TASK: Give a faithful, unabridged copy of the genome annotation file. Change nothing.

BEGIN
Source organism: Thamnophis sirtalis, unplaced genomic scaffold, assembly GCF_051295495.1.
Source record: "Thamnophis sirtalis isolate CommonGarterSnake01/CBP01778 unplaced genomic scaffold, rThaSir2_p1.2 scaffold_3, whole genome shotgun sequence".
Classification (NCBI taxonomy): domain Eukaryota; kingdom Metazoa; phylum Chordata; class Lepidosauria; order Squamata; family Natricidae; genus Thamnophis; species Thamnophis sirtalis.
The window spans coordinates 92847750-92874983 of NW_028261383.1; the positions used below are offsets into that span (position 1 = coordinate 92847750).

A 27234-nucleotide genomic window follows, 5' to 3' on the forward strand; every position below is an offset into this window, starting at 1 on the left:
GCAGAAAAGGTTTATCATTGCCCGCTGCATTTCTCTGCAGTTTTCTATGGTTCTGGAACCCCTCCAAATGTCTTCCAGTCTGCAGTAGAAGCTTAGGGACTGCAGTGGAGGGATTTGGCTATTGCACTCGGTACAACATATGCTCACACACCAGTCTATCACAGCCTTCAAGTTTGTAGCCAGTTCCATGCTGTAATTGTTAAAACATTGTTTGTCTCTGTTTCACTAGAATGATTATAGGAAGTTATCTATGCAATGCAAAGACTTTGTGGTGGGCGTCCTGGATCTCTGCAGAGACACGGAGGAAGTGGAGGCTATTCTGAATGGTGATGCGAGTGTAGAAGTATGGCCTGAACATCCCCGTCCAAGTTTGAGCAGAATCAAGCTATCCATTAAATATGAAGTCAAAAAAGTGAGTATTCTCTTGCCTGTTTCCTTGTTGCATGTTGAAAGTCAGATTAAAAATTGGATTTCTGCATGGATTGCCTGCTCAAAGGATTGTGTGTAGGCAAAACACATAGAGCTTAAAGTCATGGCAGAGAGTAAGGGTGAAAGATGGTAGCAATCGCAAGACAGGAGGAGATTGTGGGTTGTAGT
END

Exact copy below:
Source organism: Thamnophis sirtalis, unplaced genomic scaffold, assembly GCF_051295495.1.
Source record: "Thamnophis sirtalis isolate CommonGarterSnake01/CBP01778 unplaced genomic scaffold, rThaSir2_p1.2 scaffold_3, whole genome shotgun sequence".
Classification (NCBI taxonomy): domain Eukaryota; kingdom Metazoa; phylum Chordata; class Lepidosauria; order Squamata; family Natricidae; genus Thamnophis; species Thamnophis sirtalis.
The window spans coordinates 92847750-92874983 of NW_028261383.1; the positions used below are offsets into that span (position 1 = coordinate 92847750).

A 27234-nucleotide genomic window follows, 5' to 3' on the forward strand; every position below is an offset into this window, starting at 1 on the left:
GCAGAAAAGGTTTATCATTGCCCGCTGCATTTCTCTGCAGTTTTCTATGGTTCTGGAACCCCTCCAAATGTCTTCCAGTCTGCAGTAGAAGCTTAGGGACTGCAGTGGAGGGATTTGGCTATTGCACTCGGTACAACATATGCTCACACACCAGTCTATCACAGCCTTCAAGTTTGTAGCCAGTTCCATGCTGTAATTGTTAAAACATTGTTTGTCTCTGTTTCACTAGAATGATTATAGGAAGTTATCTATGCAATGCAAAGACTTTGTGGTGGGCGTCCTGGATCTCTGCAGAGACACGGAGGAAGTGGAGGCTATTCTGAATGGTGATGCGAGTGTAGAAGTATGGCCTGAACATCCCCGTCCAAGTTTGAGCAGAATCAAGCTATCCATTAAATATGAAGTCAAAAAAGTGAGTATTCTCTTGCCTGTTTCCTTGTTGCATGTTGAAAGTCAGATTAAAAATTGGATTTCTGCATGGATTGCCTGCTCAAAGGATTGTGTGTAGGCAAAACACATAGAGCTTAAAGTCATGGCAGAGAGTAAGGGTGAAAGATGGTAGCAATCGCAAGACAGGAGGAGATTGTGGGTTGTAGT